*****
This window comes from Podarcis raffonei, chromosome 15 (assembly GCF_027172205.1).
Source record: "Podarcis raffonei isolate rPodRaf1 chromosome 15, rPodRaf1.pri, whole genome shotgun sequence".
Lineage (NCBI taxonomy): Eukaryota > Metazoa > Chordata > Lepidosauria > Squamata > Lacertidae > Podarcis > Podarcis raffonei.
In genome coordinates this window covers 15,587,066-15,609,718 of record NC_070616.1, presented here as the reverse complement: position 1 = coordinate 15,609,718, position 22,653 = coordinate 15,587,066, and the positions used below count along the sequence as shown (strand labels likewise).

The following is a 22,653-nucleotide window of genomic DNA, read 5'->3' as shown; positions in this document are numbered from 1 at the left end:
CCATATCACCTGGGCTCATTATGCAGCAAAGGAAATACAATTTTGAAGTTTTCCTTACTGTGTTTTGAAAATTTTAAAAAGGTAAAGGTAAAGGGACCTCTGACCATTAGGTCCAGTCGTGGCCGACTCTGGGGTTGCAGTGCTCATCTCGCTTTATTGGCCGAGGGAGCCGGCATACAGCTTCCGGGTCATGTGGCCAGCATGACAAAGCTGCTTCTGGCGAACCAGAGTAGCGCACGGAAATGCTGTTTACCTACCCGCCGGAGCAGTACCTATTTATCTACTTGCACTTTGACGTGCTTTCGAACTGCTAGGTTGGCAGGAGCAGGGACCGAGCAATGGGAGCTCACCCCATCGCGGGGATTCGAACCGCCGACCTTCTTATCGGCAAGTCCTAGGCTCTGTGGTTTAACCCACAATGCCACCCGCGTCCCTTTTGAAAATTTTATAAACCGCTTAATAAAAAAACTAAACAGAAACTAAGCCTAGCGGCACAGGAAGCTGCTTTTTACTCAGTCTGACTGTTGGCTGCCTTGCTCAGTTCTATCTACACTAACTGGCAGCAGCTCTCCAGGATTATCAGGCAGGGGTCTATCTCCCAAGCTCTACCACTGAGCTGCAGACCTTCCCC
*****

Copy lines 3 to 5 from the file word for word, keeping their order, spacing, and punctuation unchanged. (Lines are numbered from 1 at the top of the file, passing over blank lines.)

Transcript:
Lineage (NCBI taxonomy): Eukaryota > Metazoa > Chordata > Lepidosauria > Squamata > Lacertidae > Podarcis > Podarcis raffonei.
In genome coordinates this window covers 15,587,066-15,609,718 of record NC_070616.1, presented here as the reverse complement: position 1 = coordinate 15,609,718, position 22,653 = coordinate 15,587,066, and the positions used below count along the sequence as shown (strand labels likewise).

The following is a 22,653-nucleotide window of genomic DNA, read 5'->3' as shown; positions in this document are numbered from 1 at the left end: